Robert L. Kelly


On his book The Fifth Beginning: What Six Million Years of Human History Can Tell Us about Our Future

Cover Interview of April 25, 2017


Ever since the fourth beginning, humanity has been trying to figure out how to integrate a world of cultural differences.

The need to resolve that difficulty accelerated after A.D. 1500, when Europe began to “discover” the rest of the world. We tried empire, slavery, and colonialism but none of those worked (thankfully). Today we are trying nationalism, and breaking into separate entities that will madly negotiate with one another to secure an advantage. I predict this will be as successful as empires and colonialism. Why? Because archaeology, while it is hard to interpret, it doesn’t lie. And humanity’s material signature of the past 500 years points to world unification. Cables that literally tie the continents together, and material goods that circle the globe undercut any story that we are not integrated, that we don’t have to cooperate.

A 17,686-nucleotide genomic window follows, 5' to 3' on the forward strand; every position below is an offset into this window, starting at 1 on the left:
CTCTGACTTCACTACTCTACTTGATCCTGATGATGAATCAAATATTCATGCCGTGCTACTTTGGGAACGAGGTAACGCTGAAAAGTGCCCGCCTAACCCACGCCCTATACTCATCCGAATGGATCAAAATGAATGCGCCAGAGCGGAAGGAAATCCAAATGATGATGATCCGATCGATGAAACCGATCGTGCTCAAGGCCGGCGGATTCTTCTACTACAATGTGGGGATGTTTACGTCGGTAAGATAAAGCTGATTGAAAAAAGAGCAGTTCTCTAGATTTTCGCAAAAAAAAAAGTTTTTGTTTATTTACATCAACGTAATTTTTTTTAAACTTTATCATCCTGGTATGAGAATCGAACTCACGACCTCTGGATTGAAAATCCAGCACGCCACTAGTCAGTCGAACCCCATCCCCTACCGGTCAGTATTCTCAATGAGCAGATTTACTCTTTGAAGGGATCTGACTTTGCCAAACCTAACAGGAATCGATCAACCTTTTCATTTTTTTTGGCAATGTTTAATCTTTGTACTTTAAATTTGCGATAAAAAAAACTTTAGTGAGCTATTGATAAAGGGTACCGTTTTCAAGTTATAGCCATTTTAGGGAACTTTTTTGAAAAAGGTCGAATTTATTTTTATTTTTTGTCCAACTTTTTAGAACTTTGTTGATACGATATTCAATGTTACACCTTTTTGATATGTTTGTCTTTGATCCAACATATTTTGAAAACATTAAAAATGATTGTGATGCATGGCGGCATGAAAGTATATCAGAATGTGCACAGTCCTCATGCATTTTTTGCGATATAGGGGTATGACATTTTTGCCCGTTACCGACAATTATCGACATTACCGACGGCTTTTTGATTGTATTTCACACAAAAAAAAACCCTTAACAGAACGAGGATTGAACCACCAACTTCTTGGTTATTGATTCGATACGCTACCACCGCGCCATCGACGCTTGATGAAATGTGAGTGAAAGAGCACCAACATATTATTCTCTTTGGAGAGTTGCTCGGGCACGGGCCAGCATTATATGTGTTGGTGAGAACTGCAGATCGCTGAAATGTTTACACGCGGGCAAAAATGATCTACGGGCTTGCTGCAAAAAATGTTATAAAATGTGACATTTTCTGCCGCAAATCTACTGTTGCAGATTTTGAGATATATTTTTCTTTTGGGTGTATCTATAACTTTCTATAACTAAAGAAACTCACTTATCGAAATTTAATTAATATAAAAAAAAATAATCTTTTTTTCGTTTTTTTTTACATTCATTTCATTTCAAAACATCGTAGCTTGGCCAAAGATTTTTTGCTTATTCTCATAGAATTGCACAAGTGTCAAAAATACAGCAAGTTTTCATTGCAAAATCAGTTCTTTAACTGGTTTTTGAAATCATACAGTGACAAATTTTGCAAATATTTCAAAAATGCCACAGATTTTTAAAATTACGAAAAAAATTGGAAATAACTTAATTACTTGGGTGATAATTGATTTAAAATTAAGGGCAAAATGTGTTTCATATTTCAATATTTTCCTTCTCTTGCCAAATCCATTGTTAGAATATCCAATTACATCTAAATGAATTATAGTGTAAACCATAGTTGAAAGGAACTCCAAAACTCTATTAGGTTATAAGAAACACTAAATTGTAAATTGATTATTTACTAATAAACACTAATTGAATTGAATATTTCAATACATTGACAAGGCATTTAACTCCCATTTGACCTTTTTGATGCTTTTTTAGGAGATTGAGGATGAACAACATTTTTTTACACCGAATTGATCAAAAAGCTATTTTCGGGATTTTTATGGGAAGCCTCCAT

Archaeology tells us that unification is inevitable. The only question is whether we achieve it the easy way or the hard way. Right now, it looks like we’ve chosen the hard way. We shouldn’t. We should use the past six million years of human history to see the future. As I conclude in the book, “For the first time since primates dropped out of the trees and flaked a stone into a tool, human evolution could be, should be, must be up to us.”